Fundraising Fatigue Is Real. Here Are 8 Ways You Can Recover From It.

Have ongoing challenges drained your team’s energy and creativity? Here’s how you can recover and refuel for future fundraising.


Working as a fundraiser has always been a demanding job. Whether you are organizing campaigns and events, responding to donors, or researching new strategies, there are not many opportunities for self-reflection and self-care. This can especially be true in smaller organizations where you wear many hats and work independently to reach your team’s fundraising targets.

The COVID-19 pandemic added to these challenges, causing many of us to respond to crisis after crisis and even rethink or abandon our fundraising plans and strategies altogether. After years of having to re-learn fundraising and constantly change your approach, it would be surprising if you were not experiencing at least some burnout and lack of inspiration for your upcoming campaigns and events.

Many articles offer suggestions for working with donors feeling overwhelmed and in need of extra care because of the pandemic. But it is also important to acknowledge your team’s need (and perhaps your own) to ease the constant pressure and stress you face.

If you want to revive your team and yourself by giving each other the support that will lead to a more positive fundraising experience and environment overall, here are steps you can take:

    1. Rethink and reprioritize your organization’s needs.

    Throughout the pandemic, you may have been seeking funding for many new initiatives and projects, including emergency response. Now that conditions in some countries (like Cambodia, where my organization is based) are starting to improve, it might be time to start asking whether these initiatives need to continue, or whether it’s time to refocus on core programming and operating costs. Sitting down as a team to determine phase-out times and strategies is important for your donors and for your plans during the next year and beyond!

    2. Start with fundraising efforts that excite you.

    Hopefully crisis and reactive fundraisers are slowing down in your organization, giving you time to consider a new fundraising idea or fundraising method that you have been looking forward to. Do you want to move toward more social enterprise initiatives in your organization or put together a new event or campaign? Now is the time! Starting with something you have genuinely been looking forward to and enjoy doing is a great way to build up your motivation.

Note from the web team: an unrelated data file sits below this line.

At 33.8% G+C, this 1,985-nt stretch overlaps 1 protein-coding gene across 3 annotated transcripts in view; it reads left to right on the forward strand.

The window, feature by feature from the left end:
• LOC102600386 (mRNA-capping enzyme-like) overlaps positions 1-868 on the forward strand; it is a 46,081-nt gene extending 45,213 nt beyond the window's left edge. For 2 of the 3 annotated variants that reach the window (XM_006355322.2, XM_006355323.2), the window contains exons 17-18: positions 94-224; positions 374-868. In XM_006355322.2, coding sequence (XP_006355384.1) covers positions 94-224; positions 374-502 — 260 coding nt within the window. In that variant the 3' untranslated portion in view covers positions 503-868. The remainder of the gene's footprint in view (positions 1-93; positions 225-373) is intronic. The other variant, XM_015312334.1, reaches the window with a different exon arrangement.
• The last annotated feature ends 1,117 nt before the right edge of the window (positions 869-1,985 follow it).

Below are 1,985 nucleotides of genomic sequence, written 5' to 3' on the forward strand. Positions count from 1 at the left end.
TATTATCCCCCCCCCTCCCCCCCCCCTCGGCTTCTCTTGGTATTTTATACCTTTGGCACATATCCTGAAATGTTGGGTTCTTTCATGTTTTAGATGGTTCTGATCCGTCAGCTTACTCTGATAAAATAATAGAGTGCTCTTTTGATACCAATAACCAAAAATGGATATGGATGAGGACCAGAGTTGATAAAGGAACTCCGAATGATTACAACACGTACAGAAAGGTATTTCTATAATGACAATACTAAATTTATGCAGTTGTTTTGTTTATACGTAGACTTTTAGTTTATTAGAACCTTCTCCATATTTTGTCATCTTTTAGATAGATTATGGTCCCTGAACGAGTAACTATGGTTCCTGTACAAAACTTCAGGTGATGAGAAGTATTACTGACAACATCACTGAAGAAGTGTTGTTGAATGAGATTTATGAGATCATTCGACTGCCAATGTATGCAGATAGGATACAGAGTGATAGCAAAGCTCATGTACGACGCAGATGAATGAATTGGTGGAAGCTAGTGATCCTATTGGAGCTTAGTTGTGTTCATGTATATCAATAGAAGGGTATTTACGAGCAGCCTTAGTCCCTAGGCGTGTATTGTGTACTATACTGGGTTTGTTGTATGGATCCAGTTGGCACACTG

3. Ensure that you have team buy-in for fundraisers.

    Before jumping into a new fundraiser that comes with major commitments and effort, make sure your team is ready and enthusiastic about the idea. Running an event or campaign with team members who are not prepared or interested can result in missed deadlines, working alone or overtime, and, ultimately, not achieving your goals.

    4. Redefine roles and expectations.

    You do not have to work alone! Current and former volunteers, advocates, and team members can all help you run a successful event or campaign. But their roles and level of involvement need to be clear and agreed upon. Make sure everyone is aware well in advance of what is expected of them, and set up a system of accountability to ensure that everyone does their part.

    5. Set realistic timelines and goals.

    You do not have to take on more than you can handle! If you plan to participate in a campaign but have only one week to prepare, remind yourself that there will always be more opportunities in the future. Sometimes, it’s better to take time to make an event or campaign effective. Make sure you know how much time you, your team, and your community need to make an event or campaign a success. It may require two to three months of advanced planning to get it right, but it can be worth it! You should also set goals and objectives that are realistic for your organization. If your online campaigns generally raise $5K, making your next campaign goal $25K without major strategic changes sets you up for disappointment. Be kind to yourself and to your team.

    6. Set aside non-tech time in the office.

    Take a break by closing the laptops during the day for a stretch or for group brainstorming sessions. Movement, sun time, and sharing ideas can really help lift each other’s spirits, reduce your team’s stress, and foster positive relationships and stronger communication.

    7. Celebrate and acknowledge small victories.

    No victory is too small! When you or your team members help bring in a new donor or finish a project or task, take a moment to celebrate each other. You can come up with a recognition system in your office. For instance, give someone an extra 10 minutes on their lunch break for every 20 donors they call or email, or give weekly shoutouts to team members for securing a venue or event partner.

    8. Automate as much as possible.

    Save yourself time whenever and however you can! For example, on GlobalGiving, there are so many templates available to you for donor outreach and acknowledgments. Use them to your advantage! Prepare donor thank-you notes before your campaign so you do not have to worry about taking time out of your day after the campaign ends.

Featured Photo: Support PEPY & Rural Youth Scholars in Cambodia by PEPY Empowering Youth

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